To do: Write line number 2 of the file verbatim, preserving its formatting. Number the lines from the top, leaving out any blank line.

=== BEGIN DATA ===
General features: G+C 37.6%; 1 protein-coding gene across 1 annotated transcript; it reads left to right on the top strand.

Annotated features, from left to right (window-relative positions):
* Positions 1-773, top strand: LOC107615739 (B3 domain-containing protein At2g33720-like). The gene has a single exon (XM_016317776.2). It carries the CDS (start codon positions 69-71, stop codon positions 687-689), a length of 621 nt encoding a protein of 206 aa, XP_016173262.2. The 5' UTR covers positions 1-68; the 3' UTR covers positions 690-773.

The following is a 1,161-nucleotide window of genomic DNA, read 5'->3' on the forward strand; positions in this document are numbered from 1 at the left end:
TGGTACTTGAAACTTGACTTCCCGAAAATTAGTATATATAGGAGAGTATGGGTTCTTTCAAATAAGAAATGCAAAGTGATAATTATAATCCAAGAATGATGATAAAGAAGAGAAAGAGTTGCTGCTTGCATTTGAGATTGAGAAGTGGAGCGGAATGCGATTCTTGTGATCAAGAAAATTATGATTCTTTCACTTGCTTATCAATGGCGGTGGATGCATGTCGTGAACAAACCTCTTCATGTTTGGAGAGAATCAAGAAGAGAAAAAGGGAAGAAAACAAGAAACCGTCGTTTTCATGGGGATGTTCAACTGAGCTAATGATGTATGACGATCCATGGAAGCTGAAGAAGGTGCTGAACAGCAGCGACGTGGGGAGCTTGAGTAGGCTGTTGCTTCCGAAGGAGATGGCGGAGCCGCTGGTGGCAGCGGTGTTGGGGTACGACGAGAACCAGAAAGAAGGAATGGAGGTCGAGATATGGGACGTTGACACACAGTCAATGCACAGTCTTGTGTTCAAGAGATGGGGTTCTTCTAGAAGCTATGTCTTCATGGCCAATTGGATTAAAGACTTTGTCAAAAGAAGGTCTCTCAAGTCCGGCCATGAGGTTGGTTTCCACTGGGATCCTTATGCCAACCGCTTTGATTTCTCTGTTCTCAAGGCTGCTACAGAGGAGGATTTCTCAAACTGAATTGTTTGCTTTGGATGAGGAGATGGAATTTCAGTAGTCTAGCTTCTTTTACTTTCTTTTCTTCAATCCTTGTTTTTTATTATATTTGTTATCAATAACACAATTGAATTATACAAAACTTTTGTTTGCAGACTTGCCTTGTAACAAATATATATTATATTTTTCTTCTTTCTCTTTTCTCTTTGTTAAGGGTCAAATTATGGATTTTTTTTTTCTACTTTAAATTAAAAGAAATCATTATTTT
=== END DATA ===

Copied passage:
Annotated features, from left to right (window-relative positions):